As you probably know, the BSB has announced that deferral of call is a non-starter. The issue was whether pupillage had to be completed first. The answer is ‘no’.
The reasons are that deferring call would deter non-UK students and would make the question, ‘who/what is a barrister?’ less than clear. Instead there is to be an online register of barristers holding a current practising certificate.
I don’t myself favour excluding all those without a pupillage from the profession. Not only do I accept the point about overseas students, but to do so would essentially amount to declaring the BVC only a half-way house (it would be interesting to see any submissions the BVC made on this issue).
The risk would be that good applicants were lost to the profession if you had to have a pupillage before getting a BVC place. If it were possible to have the open competition before the BVC then I would be in favour of doing it that way and simply admitting those with pupillage plus those signing a declaration that they had no intention of practising in this country plus those signing a declaration saying that they intended to seek pupillage later but understood that they could not call themselves a barrister even if they passed the BVC with distinction. But this would put Chambers in the position of acting like a clearing house for all those who failed to achieve a 2.2 – and perhaps any higher offer Chambers demanded – and seems impractical. There is also the question of whether the BVC providers would be prepared to continue on those terms. The economics would appear against them.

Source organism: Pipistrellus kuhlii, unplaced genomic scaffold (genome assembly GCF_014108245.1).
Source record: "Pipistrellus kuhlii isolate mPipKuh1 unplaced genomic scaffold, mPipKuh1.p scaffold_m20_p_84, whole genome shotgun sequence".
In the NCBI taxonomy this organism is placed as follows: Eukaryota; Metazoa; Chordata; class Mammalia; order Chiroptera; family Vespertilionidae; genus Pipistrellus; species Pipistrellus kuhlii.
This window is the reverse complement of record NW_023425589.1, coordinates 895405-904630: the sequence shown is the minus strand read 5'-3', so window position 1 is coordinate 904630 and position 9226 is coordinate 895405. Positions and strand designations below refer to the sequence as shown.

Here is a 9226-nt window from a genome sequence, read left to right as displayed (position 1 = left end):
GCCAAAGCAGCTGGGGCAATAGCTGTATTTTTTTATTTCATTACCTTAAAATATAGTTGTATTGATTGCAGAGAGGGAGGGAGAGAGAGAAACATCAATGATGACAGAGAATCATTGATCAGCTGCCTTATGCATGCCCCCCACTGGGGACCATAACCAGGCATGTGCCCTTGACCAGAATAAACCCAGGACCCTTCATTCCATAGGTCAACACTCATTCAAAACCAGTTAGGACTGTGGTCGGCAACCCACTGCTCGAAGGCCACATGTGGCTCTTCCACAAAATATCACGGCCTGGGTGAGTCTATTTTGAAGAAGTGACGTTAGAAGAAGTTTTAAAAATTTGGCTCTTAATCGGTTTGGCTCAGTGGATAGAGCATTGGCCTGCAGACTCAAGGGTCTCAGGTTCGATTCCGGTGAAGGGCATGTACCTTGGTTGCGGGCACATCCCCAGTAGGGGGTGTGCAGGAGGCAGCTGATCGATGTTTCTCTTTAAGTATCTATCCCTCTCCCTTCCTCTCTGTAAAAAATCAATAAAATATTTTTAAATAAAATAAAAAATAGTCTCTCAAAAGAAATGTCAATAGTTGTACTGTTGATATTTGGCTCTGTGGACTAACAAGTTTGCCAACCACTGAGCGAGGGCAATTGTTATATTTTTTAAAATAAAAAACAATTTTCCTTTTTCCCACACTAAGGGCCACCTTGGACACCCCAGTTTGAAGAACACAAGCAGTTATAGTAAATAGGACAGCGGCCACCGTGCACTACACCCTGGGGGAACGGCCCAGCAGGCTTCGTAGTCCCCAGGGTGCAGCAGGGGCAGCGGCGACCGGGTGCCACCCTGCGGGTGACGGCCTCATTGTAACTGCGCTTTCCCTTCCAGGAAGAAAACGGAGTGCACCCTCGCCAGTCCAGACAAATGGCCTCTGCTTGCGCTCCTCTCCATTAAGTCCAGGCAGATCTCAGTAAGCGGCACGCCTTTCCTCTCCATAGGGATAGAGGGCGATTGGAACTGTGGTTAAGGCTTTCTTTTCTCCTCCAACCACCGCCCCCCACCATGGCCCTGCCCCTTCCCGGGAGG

There is to be a formal statement issued by the BSB ‘shortly’. Whilst the new system will clearly differentiate between practising and non-practising barristers. I don’t know how it is going to discriminate between non-practising (never had a pupillage) and non-practising (taking a career break). Perhaps it doesn’t matter.
None of this is as good as a sift in my view. The poll currently has the sift at 29% and a 2.1 only qualification at 46%. I think this is a real mistake – we are already screening people on the basis of how they buckle down aged 17-18. Now we want to do it again when they are aged 18/19-21/22. Then they practice (all being well) for 40 years plus – or about 8 times the total combined period of the studying on which they are thereafter judged forever. Are we seriously saying that no one develops intellectually or in terms of effort between the ages of 22 and 65ish?
I am familiar with the argument that such a cut-off allows for certainty. But it doesn’t. Not everyone with a 2.1 will get a pupillage. Nor does a 2.1 (which may be all of 1% removed from a 2.2) actually focus on, still less decide, the question of who will be a good barrister. In my view it is a lazy way of sorting out the problem of over-supply. This is an opportunity to try and work out what makes a person a good barrister. We should take it.
Vote now. 🙂